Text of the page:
Asia Today: Australia lets woman travel to see dying sister

International News

Senior students wait for class to begin with plastic boards placed on their desks at Jeonmin High School in Daejeon, South Korea, Wednesday, May 20, 2020. South Korean students began returning to schools Wednesday as their country prepares for a new normal amid the coronavirus pandemic. (Kim Jun-beom/Yonhap via AP)

BANGKOK (AP) — A New Zealand woman has been reunited with her dying sister in Australia after gaining an exemption from pandemic travel restrictions on compassionate grounds.

Australia had rejected Christine Archer’s request for permission to fly from New Zealand four times before her story attracted media attention.

Her only sister Gail Baker was diagnosed with incurable ovarian cancer in late March after both countries stopped international travel.

Archer was eventually allowed to fly to Sydney and spent only a week in hotel quarantine before testing negative for the coronavirus. International travelers are usually quarantined for two weeks.

Family friends drove the retired nurse 490 kilometers (300 miles) from Sydney to the New South Wales state coastal town of Bowraville where her younger sibling greeted her with a hug on Wednesday.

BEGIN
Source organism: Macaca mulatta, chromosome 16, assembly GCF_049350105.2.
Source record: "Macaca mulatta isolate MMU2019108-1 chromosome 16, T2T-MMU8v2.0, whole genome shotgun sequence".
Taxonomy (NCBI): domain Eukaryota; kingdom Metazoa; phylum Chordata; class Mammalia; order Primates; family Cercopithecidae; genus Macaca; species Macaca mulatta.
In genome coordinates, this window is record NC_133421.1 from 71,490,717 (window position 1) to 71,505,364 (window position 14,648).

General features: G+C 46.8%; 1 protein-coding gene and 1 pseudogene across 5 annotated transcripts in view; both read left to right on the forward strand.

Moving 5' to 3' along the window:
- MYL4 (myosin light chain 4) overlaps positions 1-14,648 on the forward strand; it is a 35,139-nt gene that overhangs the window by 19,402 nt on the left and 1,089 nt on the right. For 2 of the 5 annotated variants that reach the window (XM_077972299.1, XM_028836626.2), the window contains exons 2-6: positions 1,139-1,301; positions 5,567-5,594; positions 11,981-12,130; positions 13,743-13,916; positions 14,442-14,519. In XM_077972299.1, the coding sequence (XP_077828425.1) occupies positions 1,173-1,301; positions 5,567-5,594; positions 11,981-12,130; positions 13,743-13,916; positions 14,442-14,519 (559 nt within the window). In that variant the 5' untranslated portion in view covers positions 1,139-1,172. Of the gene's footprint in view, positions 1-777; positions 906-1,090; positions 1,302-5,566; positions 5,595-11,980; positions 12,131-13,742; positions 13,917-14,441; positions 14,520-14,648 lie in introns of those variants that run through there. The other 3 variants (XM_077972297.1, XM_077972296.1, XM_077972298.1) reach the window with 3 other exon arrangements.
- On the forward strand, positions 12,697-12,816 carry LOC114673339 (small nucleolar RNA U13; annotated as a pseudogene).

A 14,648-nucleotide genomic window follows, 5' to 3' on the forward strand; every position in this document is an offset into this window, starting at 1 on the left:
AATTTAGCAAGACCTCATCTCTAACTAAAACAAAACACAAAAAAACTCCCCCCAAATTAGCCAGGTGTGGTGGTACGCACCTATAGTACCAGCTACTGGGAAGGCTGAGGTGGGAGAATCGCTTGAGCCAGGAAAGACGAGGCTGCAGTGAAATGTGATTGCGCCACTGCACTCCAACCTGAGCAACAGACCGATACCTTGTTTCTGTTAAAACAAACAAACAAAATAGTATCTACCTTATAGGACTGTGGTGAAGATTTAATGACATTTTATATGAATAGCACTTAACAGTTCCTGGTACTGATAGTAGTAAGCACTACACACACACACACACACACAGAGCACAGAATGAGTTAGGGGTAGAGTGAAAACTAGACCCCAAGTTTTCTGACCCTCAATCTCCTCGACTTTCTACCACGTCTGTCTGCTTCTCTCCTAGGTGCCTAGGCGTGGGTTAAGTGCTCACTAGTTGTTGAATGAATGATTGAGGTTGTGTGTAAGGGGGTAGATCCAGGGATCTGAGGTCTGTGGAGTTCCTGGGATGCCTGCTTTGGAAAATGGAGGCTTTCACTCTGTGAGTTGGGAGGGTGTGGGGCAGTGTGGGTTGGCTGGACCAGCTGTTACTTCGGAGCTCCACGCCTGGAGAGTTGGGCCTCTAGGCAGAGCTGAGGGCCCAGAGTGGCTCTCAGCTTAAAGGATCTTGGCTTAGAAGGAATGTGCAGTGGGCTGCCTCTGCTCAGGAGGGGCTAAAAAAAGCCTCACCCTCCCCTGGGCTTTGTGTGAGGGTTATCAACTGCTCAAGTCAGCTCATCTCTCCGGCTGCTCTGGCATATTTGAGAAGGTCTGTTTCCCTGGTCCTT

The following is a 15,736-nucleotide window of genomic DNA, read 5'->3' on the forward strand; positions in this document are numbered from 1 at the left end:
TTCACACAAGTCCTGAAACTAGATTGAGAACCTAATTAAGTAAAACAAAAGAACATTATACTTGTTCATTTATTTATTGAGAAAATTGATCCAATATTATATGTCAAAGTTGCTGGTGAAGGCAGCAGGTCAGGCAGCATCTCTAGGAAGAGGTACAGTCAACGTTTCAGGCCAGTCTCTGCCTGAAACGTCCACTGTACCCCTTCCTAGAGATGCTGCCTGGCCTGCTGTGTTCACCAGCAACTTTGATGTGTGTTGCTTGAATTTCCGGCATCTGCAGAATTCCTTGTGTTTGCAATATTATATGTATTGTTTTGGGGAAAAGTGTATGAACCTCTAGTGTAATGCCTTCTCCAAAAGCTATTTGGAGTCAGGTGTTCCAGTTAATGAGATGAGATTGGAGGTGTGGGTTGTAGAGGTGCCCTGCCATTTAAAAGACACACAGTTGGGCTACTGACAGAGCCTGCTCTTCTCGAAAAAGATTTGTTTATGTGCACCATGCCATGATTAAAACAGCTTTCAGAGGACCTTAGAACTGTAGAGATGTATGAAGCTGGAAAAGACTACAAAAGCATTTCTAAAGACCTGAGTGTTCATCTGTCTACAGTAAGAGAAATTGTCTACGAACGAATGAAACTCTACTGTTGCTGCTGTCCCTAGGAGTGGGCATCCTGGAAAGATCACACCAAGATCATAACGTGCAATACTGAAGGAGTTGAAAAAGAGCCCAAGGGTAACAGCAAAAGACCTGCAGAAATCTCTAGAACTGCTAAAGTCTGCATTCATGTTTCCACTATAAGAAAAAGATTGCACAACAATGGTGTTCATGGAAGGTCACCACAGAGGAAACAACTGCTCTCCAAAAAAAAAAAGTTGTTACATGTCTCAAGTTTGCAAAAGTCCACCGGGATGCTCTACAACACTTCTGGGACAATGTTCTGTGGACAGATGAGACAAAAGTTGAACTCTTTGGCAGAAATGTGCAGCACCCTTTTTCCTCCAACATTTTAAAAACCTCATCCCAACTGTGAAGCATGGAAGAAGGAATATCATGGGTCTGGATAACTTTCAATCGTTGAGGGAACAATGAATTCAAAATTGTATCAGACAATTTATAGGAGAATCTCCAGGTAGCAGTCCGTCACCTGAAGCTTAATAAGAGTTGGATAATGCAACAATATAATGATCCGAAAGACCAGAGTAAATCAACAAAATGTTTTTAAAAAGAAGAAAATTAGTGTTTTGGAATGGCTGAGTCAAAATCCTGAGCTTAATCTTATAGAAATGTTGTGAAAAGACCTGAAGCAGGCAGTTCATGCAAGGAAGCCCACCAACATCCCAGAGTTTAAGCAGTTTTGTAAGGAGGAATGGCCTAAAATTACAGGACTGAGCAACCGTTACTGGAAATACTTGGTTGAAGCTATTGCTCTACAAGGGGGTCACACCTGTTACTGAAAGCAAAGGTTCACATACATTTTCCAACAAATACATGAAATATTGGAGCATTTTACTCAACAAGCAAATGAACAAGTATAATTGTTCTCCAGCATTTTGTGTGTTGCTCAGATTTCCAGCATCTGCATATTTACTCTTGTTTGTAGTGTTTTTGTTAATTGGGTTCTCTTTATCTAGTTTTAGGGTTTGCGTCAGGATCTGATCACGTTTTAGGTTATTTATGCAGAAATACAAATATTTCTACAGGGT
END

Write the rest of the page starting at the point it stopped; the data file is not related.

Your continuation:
Archer told Australian Broadcasting Corp. in an interview aired on Thursday: “Words can’t explain how I feel, to be honest.”

“I’m just so happy that I finally got to be here and be with her. The last two weeks have been the hardest or the longest two weeks of my life,” Archer said.

Australia’s Department of Home Affairs relented on Archer’s travel application after it allowed the New Zealand Warriors rugby league team to relocate from Auckland in preparation for the Australian football competition restarting next week.